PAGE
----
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It annoys the bejesus out of me that so many so called “cheese alternatives” actually contain dairy. 
Dairy refers to milk and any part of milk that comes from cows and other mammals. So to be dairy-free, a product must have no milk and no part of milk. Lactose, on the other hand, is merely an ingredient in milk, or a part of milk. It is the sugar component of dairy products. So a product that is dairy-free will not have lactose in it. What this means is that a product which is dairy-free is also lactose-free, but a product that is lactose-free is not necessarily dairy-free. Make sense? A person with a milk allergy is often allergic to two protein components of milk, casein and whey. These are often found in products labeled lactose free because although they are part of dairy in the same way that lactose is part of dairy, they are separate from one another. A product can remove the lactose but the rest of the milk can still be there! The milk protein casein is often what gives soy cheese its (slightly) cheese-like flavor and texture. If you’re not a label hawk, it’s very easy to grab some soy, rice, or even almond cheese at the grocery store and not notice that CASEIN is an ingredient. This is deceptive labeling and a real pain in the derriere. (I hope you got that pun.) The longer I’ve been vegan the more I’ve gravitated from processed to raw, whole foods. However, I started off as a supermarket vegan and I believe it’s important to support both lifestyles. Let’s face it, you’re not going to reduce animal suffering by bashing vegan processed foods. What matters is that people are trying. You can still offer a helpful nudge without coming off like like a douche. You could say, “That’s so great you’re trying vegan cheese! Have you tried raw cashew cheese? It’s cheaper, there are zero preservatives, and it’s positively scrumptious!” See what I did there?  If you’re on the market for faux vegan cheese →Double Check The Ingredients!← #VegansofIG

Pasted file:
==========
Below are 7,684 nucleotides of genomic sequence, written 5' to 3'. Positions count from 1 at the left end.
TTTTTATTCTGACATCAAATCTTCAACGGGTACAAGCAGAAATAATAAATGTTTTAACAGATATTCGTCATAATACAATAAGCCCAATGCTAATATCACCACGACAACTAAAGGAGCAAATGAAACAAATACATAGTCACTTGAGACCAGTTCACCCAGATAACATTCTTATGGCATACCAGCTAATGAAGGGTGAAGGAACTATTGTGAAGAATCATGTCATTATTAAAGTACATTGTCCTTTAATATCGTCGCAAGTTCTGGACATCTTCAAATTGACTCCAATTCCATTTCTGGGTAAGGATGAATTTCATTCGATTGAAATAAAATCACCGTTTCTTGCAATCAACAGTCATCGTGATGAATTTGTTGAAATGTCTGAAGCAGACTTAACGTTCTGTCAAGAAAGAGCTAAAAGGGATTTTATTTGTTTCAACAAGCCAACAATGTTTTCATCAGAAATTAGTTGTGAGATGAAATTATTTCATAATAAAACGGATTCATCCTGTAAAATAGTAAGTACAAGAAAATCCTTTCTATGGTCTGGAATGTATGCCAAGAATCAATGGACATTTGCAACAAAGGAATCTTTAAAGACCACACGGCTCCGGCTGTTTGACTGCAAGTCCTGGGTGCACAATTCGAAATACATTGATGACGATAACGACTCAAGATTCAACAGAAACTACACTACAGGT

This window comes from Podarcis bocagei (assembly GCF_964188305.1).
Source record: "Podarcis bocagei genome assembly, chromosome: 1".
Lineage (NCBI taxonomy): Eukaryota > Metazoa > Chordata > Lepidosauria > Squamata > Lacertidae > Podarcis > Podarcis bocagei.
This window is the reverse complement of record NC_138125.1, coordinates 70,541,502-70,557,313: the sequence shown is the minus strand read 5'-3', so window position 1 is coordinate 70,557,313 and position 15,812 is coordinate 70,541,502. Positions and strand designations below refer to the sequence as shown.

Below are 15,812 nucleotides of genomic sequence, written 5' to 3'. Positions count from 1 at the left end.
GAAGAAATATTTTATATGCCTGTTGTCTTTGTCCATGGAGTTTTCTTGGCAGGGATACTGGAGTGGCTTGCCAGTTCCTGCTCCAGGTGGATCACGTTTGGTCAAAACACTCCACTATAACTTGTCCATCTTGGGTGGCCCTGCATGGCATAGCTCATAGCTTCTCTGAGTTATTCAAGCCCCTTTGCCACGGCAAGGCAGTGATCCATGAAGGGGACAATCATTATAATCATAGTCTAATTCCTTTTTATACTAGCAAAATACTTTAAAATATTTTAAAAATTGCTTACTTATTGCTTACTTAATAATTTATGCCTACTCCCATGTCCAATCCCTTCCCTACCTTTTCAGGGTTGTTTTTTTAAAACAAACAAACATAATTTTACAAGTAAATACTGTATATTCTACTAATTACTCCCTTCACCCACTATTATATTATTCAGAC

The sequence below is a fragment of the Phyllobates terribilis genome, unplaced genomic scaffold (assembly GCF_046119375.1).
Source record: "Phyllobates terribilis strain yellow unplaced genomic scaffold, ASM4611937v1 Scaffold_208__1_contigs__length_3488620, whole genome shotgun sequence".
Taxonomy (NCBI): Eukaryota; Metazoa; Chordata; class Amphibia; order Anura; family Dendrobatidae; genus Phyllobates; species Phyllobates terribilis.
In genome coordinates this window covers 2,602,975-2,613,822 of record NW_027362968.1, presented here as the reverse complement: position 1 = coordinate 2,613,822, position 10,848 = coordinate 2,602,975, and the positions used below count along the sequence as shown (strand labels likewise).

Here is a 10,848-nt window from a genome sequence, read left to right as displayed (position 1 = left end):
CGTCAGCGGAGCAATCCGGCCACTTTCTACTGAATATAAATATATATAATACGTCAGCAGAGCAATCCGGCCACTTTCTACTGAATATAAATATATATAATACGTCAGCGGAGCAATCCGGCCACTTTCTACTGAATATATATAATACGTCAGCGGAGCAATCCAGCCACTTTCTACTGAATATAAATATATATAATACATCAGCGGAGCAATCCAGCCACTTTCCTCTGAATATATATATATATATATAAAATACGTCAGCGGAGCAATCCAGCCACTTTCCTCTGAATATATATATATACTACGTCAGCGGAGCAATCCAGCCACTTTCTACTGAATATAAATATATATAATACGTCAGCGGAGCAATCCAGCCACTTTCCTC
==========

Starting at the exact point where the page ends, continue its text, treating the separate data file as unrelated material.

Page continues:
http://instagram.com/p/aHActgmiZs/

It annoys the bejesus out of me that so many so called “cheese alternatives” actually contain dairy

Dairy refers to milk and any part of milk that comes from cows and other mammals. So to be dairy-free, a product must have no milk and no part of milk. Lactose, on the other hand, is merely an ingredient in milk, or a part of milk. It is the sugar component of dairy products. So a product that is dairy-free will not have lactose in it. What this means is that a product which is dairy-free is also lactose-free, but a product that is lactose-free is not necessarily dairy-free. Make sense?

A person with a milk allergy is often allergic to two protein components of milk, casein and whey. These are often found in products labeled lactose free because although they are part of dairy in the same way that lactose is part of dairy, they are separate from one another. A product can remove the lactose but the rest of the milk can still be there!

The milk protein casein is often what gives soy cheese its (slightly) cheese-like flavor and texture. If you’re not a label hawk, it’s very easy to grab some soy, rice, or even almond cheese at the grocery store and not notice that CASEIN is an ingredient. This is deceptive labeling and a real pain in the derriere. (I hope you got that pun.)

The longer I’ve been vegan the more I’ve gravitated from processed to raw, whole foods. However, I started off as a supermarket vegan and I believe it’s important to support both lifestyles. Let’s face it, you’re not going to reduce animal suffering by bashing vegan processed foods. What matters is that people are trying. You can still offer a helpful nudge without coming off like like a douche. You could say, “That’s so great you’re trying vegan cheese! Have you tried raw cashew cheese? It’s cheaper, there are zero preservatives, and it’s positively scrumptious!” See what I did there? 

If you’re on the market for faux vegan cheese →Double Check The Ingredients!← #VegansofIG

http://instagram.com/p/aHActgmiZs/

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